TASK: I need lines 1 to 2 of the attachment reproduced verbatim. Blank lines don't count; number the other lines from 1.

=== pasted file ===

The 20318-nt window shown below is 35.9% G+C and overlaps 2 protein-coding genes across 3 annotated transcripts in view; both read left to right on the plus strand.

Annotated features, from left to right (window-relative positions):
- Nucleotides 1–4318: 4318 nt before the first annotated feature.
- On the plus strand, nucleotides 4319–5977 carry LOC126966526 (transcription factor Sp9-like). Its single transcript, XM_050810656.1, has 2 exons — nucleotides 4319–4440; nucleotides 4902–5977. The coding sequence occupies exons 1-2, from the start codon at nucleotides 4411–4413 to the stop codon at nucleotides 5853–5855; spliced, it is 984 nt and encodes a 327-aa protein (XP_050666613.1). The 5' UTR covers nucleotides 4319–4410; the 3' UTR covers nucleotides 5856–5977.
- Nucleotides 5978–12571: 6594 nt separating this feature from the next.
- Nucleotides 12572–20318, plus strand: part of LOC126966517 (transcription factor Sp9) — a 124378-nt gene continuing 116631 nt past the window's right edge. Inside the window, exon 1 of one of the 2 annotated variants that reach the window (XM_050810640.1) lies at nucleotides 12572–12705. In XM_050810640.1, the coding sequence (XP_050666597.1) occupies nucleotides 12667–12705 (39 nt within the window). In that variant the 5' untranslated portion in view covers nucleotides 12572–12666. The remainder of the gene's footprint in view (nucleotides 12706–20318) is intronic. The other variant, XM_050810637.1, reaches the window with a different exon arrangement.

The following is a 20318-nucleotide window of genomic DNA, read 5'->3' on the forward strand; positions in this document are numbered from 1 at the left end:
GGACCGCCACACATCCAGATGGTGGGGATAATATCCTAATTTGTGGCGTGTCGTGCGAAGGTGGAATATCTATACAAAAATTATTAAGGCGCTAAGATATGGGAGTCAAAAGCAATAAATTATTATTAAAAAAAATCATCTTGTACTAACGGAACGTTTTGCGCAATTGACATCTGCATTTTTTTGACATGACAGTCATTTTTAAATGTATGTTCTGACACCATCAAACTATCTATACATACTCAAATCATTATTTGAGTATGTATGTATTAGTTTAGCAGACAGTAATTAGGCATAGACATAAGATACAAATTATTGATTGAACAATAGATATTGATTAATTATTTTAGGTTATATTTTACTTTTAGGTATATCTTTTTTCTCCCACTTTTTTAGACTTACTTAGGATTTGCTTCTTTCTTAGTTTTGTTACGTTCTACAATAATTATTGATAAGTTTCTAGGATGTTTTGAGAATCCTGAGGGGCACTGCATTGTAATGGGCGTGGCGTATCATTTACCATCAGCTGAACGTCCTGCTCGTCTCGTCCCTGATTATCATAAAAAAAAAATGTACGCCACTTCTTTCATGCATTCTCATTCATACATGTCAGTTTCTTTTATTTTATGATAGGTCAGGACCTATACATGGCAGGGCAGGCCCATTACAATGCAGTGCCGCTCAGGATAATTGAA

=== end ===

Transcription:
The 20318-nt window shown below is 35.9% G+C and overlaps 2 protein-coding genes across 3 annotated transcripts in view; both read left to right on the plus strand.

Annotated features, from left to right (window-relative positions):